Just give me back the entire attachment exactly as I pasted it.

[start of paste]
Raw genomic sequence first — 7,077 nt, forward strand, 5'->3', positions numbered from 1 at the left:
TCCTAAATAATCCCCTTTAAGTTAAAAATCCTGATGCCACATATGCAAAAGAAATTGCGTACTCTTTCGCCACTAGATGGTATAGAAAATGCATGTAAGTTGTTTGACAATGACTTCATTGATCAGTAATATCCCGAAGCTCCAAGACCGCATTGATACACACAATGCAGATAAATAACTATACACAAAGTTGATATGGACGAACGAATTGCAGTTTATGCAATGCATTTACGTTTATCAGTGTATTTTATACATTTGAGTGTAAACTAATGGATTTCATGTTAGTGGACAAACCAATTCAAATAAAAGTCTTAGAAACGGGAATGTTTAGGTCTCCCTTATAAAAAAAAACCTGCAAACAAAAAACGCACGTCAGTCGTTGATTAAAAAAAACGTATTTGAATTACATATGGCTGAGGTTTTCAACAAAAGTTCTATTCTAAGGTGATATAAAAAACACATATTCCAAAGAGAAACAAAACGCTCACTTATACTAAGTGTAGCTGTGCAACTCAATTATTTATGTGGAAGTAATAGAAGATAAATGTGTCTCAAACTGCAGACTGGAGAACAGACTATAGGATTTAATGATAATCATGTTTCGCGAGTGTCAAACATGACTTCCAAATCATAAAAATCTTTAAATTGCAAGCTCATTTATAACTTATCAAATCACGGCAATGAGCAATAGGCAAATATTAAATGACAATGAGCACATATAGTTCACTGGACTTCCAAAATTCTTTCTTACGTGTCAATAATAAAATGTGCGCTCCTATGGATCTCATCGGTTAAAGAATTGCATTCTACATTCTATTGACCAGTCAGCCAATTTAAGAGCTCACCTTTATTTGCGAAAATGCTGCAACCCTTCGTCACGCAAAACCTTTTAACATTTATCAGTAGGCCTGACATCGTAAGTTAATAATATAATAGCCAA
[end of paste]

Raw genomic sequence first — 7,077 nt, forward strand, 5'->3', positions numbered from 1 at the left:
TCCTAAATAATCCCCTTTAAGTTAAAAATCCTGATGCCACATATGCAAAAGAAATTGCGTACTCTTTCGCCACTAGATGGTATAGAAAATGCATGTAAGTTGTTTGACAATGACTTCATTGATCAGTAATATCCCGAAGCTCCAAGACCGCATTGATACACACAATGCAGATAAATAACTATACACAAAGTTGATATGGACGAACGAATTGCAGTTTATGCAATGCATTTACGTTTATCAGTGTATTTTATACATTTGAGTGTAAACTAATGGATTTCATGTTAGTGGACAAACCAATTCAAATAAAAGTCTTAGAAACGGGAATGTTTAGGTCTCCCTTATAAAAAAAAACCTGCAAACAAAAAACGCACGTCAGTCGTTGATTAAAAAAAACGTATTTGAATTACATATGGCTGAGGTTTTCAACAAAAGTTCTATTCTAAGGTGATATAAAAAACACATATTCCAAAGAGAAACAAAACGCTCACTTATACTAAGTGTAGCTGTGCAACTCAATTATTTATGTGGAAGTAATAGAAGATAAATGTGTCTCAAACTGCAGACTGGAGAACAGACTATAGGATTTAATGATAATCATGTTTCGCGAGTGTCAAACATGACTTCCAAATCATAAAAATCTTTAAATTGCAAGCTCATTTATAACTTATCAAATCACGGCAATGAGCAATAGGCAAATATTAAATGACAATGAGCACATATAGTTCACTGGACTTCCAAAATTCTTTCTTACGTGTCAATAATAAAATGTGCGCTCCTATGGATCTCATCGGTTAAAGAATTGCATTCTACATTCTATTGACCAGTCAGCCAATTTAAGAGCTCACCTTTATTTGCGAAAATGCTGCAACCCTTCGTCACGCAAAACCTTTTAACATTTATCAGTAGGCCTGACATCGTAAGTTAATAATATAATAGCCAA